**2.1 Curriculum Aims of Mathematics Education KLA **

### The general aims of mathematics curriculum are as follows:

### To enable students to cope confidently with the mathematics needed in their future studies, workplaces or daily life in a technological and information-rich society, so that each student is ready for lifelong learning, the mathematics curriculum aims at developing in students:

### (a) the ability to think critically and creatively, to conceptualize, inquire and reason mathematically, and to use mathematics to formulate and solve problems in daily life as well as in mathematical contexts and other disciplines;

### (b) the ability to communicate with others and express their views clearly and logically in mathematical language;

### (c) the ability to manipulate numbers, symbols and other mathematical objects;

### (d) number sense, symbol sense, spatial sense and a sense of measurement as well as the capability of appreciating structures and patterns;

### (e) a positive attitude towards mathematics learning and the capability of appreciating the aesthetic nature and cultural aspect of mathematics.

**2.2 The Curriculum Framework **

### The curriculum framework for Mathematics Education is the overall structure for organizing learning and teaching for the subject of Mathematics. The framework **comprises a set of interlocking components including subject knowledge and skills, which ** are expressed in the form of learning targets and learning objectives under the Strands or **Dimensions (see Section 2.2.1 below); generic skills; and positive values and attitudes. **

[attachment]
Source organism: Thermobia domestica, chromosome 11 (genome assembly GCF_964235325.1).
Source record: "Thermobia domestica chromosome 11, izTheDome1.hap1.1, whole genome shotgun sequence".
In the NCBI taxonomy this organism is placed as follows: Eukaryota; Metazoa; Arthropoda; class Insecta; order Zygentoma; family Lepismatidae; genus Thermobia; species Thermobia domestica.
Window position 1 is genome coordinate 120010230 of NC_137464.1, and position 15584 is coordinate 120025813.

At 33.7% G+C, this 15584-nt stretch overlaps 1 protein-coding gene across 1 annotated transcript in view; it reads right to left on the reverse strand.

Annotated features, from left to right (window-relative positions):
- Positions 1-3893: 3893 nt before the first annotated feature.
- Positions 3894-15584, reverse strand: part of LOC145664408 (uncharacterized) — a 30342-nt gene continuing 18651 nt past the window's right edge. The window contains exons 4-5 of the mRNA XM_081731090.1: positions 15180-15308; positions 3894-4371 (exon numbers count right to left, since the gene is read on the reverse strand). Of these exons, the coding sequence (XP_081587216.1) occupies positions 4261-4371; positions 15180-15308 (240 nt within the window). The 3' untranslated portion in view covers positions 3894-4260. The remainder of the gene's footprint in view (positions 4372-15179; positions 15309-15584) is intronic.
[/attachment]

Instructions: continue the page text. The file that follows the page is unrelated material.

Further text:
### The framework sets out what students should know, value and be able to do at various

### stages of schooling. It gives schools and teachers flexibility to adapt the central

### mathematics curriculum to meet their varied needs. In general, the framework of the

### mathematics curriculum can be represented diagrammatically as shown in Figure 2 on the

### next page.

**Diagrammatic Representation of the Framework ** **of the Mathematics Curriculum **

**Mathematics Curriculum **

### provides content knowledge which can serve as a means to develop students’ thinking abilities

### and foster students’ generic skills and positive attitudes towards mathematics learning

**Learning Dimensions **

### enable us to develop a structured framework of learning objectives in different areas of the

### Mathematics curriculum

### 9 Generic Pri Number Algebra Measures Shape &